Isaiah 38:10
Parallel Verses
New American Standard Bible
I said, "In the middle of my life I am to enter the gates of Sheol; I am to be deprived of the rest of my years."

King James Bible
I said in the cutting off of my days, I shall go to the gates of the grave: I am deprived of the residue of my years.

Darby Bible Translation
I said, In the meridian of my days I shall go to the gates of Sheol: I am deprived of the rest of my years.

World English Bible
I said, "In the middle of my life I go into the gates of Sheol. I am deprived of the residue of my years."

Young's Literal Translation
'I -- I said in the cutting off of my days, I go in to the gates of Sheol, I have numbered the remnant of mine years.

Isaiah 38:10 Parallel
Barnes' Notes on the Bible

I said - Probably the words 'I said' do not imply that he said or spoke this openly or audibly; but this was the language of his heart, or the substance of his reflections.

In the cutting off of my days - There has been considerable diversity of interpretation in regard to this phrase. Vitringa renders it as our translators have done. Rosenmuller renders it, 'In the meridian of my days.' The Septuagint, Ἐν τῷ ὕψει τῶν ἡμερῶν μου En tō hupsei tōn hēmerōn mou - 'In the height of my days,' where they evidently read ברמי instead of בדמי, by the change of a single letter. Aquila, and the Greek interpreters generally, rendered it, 'In the silence of my days.' The word used here in Hebrew (דמי demı̂y) denotes properly stillness, quiet, rest; and Gesenius renders it, 'in the quiet of my days.' According to him the idea is, 'now when I might have rest; when I am delivered from my foes; when I am in the midst of my life, of my reign, and of my plans of usefulness, I must die.' The sense is, doubtless, that he was about to be cut off in middle life, and when he had every prospect of usefulness, and of happiness in his reign.

I shall go to the gates of the grave - Hebrew, 'Gates of sheol.' On the meaning of the word sheol, and the Hebrew idea of the descent to it through gates, see the notes at Isaiah 5:14; Isaiah 14:9. The idea is, that he must go down to the regions of the dead, and dwell with departed shades (see the note at Isaiah 38:11).

The residue of my years - Those which I had hoped to enjoy; of which I had a reasonable prospect in the ordinary course of events. It is evident that Hezekiah had looked forward to a long life, and to a prosperous and peaceful reign. This was the means which God adopted to show him the impropriety of his desire, and to turn him more entirely to his service, and to a preparation for death. Sickness often has this effect on the minds of good people.

Isaiah 38:10 Parallel Commentaries

The Ambassadors from Babylon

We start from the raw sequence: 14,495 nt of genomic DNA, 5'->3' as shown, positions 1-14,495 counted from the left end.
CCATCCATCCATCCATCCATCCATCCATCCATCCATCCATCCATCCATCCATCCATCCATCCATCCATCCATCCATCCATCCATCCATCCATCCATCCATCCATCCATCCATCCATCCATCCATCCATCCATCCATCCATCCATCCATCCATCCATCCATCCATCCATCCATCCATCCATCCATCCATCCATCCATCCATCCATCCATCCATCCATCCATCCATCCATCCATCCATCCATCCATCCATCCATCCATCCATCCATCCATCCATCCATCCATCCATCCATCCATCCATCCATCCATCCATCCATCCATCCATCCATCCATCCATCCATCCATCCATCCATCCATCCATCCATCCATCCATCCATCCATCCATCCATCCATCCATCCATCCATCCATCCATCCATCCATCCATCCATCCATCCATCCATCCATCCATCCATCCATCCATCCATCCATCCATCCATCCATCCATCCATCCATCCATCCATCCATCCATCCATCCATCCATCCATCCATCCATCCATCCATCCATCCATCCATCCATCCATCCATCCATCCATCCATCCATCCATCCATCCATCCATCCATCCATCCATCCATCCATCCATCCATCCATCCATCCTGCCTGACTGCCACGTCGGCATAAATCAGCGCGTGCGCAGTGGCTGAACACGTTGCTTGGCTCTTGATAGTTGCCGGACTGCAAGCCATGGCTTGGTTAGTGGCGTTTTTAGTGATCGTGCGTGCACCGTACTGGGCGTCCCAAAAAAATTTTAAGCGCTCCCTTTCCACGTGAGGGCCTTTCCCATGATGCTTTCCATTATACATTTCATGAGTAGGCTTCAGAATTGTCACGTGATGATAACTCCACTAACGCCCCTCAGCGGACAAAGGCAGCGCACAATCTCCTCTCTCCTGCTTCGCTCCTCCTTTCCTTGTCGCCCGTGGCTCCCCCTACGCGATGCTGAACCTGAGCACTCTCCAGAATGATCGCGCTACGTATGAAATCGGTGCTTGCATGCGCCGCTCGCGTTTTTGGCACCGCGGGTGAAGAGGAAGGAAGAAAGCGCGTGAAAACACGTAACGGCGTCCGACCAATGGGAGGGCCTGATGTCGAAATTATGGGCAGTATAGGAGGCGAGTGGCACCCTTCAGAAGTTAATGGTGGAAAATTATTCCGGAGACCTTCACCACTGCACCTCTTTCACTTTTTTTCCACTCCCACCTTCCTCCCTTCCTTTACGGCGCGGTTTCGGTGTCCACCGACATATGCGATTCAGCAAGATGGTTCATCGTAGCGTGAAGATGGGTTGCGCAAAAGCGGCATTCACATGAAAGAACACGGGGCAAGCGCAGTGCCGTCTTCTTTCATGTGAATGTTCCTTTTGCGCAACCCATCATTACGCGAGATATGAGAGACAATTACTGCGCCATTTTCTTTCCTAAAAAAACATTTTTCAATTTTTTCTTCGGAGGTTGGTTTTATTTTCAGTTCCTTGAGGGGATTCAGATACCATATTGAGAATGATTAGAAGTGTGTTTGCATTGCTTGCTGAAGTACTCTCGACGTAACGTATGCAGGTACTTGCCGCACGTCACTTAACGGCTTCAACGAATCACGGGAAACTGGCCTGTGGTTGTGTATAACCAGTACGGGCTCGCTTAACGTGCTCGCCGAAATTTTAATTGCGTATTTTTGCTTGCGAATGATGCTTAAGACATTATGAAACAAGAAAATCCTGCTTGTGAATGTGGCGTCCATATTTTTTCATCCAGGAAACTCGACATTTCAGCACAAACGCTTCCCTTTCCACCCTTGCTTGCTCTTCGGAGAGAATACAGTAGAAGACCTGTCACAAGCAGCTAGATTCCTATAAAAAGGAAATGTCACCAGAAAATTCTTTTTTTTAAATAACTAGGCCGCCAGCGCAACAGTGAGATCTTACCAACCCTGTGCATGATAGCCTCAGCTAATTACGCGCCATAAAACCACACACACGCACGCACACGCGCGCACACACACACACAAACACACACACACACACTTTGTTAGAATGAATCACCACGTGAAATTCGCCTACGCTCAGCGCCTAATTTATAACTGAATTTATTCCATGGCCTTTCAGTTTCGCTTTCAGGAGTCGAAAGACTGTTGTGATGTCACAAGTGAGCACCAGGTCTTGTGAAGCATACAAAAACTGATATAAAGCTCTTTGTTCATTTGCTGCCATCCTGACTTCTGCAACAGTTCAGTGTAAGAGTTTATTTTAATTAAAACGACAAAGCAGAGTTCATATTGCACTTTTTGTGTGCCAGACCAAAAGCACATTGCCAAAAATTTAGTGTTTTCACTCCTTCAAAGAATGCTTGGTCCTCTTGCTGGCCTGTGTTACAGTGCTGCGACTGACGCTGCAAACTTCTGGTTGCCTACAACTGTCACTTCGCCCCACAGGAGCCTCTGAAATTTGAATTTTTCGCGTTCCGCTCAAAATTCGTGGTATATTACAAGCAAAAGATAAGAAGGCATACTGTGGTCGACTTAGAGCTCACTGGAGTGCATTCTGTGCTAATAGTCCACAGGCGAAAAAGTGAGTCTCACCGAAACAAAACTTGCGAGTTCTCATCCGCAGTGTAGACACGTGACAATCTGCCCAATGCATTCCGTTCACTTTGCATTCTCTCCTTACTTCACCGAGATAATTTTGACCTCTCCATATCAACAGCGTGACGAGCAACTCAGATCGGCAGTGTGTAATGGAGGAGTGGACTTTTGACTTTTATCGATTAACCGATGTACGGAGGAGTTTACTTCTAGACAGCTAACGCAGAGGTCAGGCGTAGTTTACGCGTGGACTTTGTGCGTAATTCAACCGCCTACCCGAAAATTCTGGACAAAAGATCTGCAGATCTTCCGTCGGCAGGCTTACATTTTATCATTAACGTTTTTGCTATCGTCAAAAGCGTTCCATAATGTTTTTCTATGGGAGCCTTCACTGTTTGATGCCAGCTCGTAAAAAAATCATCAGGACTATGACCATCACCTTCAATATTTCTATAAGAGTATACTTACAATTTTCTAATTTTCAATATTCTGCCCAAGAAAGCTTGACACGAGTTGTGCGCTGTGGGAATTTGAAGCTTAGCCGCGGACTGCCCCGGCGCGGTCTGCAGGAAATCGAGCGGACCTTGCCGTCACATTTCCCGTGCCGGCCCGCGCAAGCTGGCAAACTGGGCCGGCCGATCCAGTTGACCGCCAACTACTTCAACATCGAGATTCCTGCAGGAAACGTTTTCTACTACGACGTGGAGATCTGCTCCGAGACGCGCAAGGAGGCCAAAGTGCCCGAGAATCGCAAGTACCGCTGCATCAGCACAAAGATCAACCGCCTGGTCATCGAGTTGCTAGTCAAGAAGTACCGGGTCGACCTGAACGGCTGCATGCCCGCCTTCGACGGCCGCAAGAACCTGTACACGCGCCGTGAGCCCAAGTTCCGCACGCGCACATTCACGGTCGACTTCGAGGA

In the midst of his prosperous reign King Hezekiah was suddenly stricken with a fatal malady. "Sick unto death," his case was beyond the power of man to help. And the last vestige of hope seemed removed when the prophet Isaiah appeared before him with the message, "Thus saith the Lord, Set thine house in order: for thou shalt die, and not live." Isaiah 38:1. The outlook seemed utterly dark; yet the king could still pray to the One who had hitherto been his "refuge and strength, a very present help
Ellen Gould White—The Story of Prophets and Kings

Letter Xliv Concerning the Maccabees but to whom Written is Unknown.
Concerning the Maccabees But to Whom Written is Unknown. [69] He relies to the question why the Church has decreed a festival to the Maccabees alone of all the righteous under the ancient law. 1. Fulk, Abbot of Epernay, had already written to ask me the same question as your charity has addressed to your humble servant by Brother Hescelin. I have put off replying to him, being desirous to find, if possible, some statement in the Fathers about this which was asked, which I might send to him, rather
Saint Bernard of Clairvaux—Some Letters of Saint Bernard, Abbot of Clairvaux

Cross References
2 Corinthians 1:9
indeed, we had the sentence of death within ourselves so that we would not trust in ourselves, but in God who raises the dead;

Job 17:11
"My days are past, my plans are torn apart, Even the wishes of my heart.

Job 17:15
Where now is my hope? And who regards my hope?

Psalm 102:24
I say, "O my God, do not take me away in the midst of my days, Your years are throughout all generations.

Psalm 107:18
Their soul abhorred all kinds of food, And they drew near to the gates of death.

Ecclesiastes 9:10
Whatever your hand finds to do, do it with all your might; for there is no activity or planning or knowledge or wisdom in Sheol where you are going.

Isaiah 38:9
A writing of Hezekiah king of Judah after his illness and recovery:

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